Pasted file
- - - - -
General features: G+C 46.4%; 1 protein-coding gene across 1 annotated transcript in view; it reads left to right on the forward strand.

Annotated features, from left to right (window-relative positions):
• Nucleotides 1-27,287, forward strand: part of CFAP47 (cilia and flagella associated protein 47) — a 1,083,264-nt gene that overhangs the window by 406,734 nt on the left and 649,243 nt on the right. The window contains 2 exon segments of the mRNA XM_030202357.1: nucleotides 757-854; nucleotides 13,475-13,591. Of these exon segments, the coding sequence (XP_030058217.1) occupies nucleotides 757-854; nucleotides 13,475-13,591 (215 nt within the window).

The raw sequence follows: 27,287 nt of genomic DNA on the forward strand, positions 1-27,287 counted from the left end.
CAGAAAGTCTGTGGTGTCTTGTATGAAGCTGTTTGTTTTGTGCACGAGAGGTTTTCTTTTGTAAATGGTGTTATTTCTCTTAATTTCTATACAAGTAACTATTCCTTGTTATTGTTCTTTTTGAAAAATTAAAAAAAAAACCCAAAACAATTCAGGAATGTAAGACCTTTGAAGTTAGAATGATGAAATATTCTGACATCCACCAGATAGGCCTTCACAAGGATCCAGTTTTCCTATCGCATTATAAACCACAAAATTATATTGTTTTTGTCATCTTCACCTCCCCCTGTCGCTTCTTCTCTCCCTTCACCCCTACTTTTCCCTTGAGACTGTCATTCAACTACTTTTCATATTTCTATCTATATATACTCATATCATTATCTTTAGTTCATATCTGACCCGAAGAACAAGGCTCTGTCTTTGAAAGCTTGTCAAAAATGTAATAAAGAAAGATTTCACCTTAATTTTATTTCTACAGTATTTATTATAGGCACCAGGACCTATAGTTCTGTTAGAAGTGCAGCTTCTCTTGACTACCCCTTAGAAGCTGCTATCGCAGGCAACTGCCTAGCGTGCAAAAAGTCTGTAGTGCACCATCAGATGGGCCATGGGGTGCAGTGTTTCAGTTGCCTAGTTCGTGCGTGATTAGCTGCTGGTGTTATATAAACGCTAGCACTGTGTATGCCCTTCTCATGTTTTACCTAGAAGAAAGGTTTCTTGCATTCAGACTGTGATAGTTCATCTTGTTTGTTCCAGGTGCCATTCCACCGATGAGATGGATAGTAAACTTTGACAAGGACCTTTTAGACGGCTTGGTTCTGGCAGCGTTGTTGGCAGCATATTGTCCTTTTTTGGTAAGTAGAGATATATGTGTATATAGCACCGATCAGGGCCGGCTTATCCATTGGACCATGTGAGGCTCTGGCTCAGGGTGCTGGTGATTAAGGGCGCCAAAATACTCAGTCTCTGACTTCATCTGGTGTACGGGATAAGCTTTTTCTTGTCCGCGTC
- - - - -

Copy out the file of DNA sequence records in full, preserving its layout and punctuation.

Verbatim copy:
General features: G+C 46.4%; 1 protein-coding gene across 1 annotated transcript in view; it reads left to right on the forward strand.

Annotated features, from left to right (window-relative positions):
• Nucleotides 1-27,287, forward strand: part of CFAP47 (cilia and flagella associated protein 47) — a 1,083,264-nt gene that overhangs the window by 406,734 nt on the left and 649,243 nt on the right. The window contains 2 exon segments of the mRNA XM_030202357.1: nucleotides 757-854; nucleotides 13,475-13,591. Of these exon segments, the coding sequence (XP_030058217.1) occupies nucleotides 757-854; nucleotides 13,475-13,591 (215 nt within the window).

The raw sequence follows: 27,287 nt of genomic DNA on the forward strand, positions 1-27,287 counted from the left end.
CAGAAAGTCTGTGGTGTCTTGTATGAAGCTGTTTGTTTTGTGCACGAGAGGTTTTCTTTTGTAAATGGTGTTATTTCTCTTAATTTCTATACAAGTAACTATTCCTTGTTATTGTTCTTTTTGAAAAATTAAAAAAAAAACCCAAAACAATTCAGGAATGTAAGACCTTTGAAGTTAGAATGATGAAATATTCTGACATCCACCAGATAGGCCTTCACAAGGATCCAGTTTTCCTATCGCATTATAAACCACAAAATTATATTGTTTTTGTCATCTTCACCTCCCCCTGTCGCTTCTTCTCTCCCTTCACCCCTACTTTTCCCTTGAGACTGTCATTCAACTACTTTTCATATTTCTATCTATATATACTCATATCATTATCTTTAGTTCATATCTGACCCGAAGAACAAGGCTCTGTCTTTGAAAGCTTGTCAAAAATGTAATAAAGAAAGATTTCACCTTAATTTTATTTCTACAGTATTTATTATAGGCACCAGGACCTATAGTTCTGTTAGAAGTGCAGCTTCTCTTGACTACCCCTTAGAAGCTGCTATCGCAGGCAACTGCCTAGCGTGCAAAAAGTCTGTAGTGCACCATCAGATGGGCCATGGGGTGCAGTGTTTCAGTTGCCTAGTTCGTGCGTGATTAGCTGCTGGTGTTATATAAACGCTAGCACTGTGTATGCCCTTCTCATGTTTTACCTAGAAGAAAGGTTTCTTGCATTCAGACTGTGATAGTTCATCTTGTTTGTTCCAGGTGCCATTCCACCGATGAGATGGATAGTAAACTTTGACAAGGACCTTTTAGACGGCTTGGTTCTGGCAGCGTTGTTGGCAGCATATTGTCCTTTTTTGGTAAGTAGAGATATATGTGTATATAGCACCGATCAGGGCCGGCTTATCCATTGGACCATGTGAGGCTCTGGCTCAGGGTGCTGGTGATTAAGGGCGCCAAAATACTCAGTCTCTGACTTCATCTGGTGTACGGGATAAGCTTTTTCTTGTCCGCGTC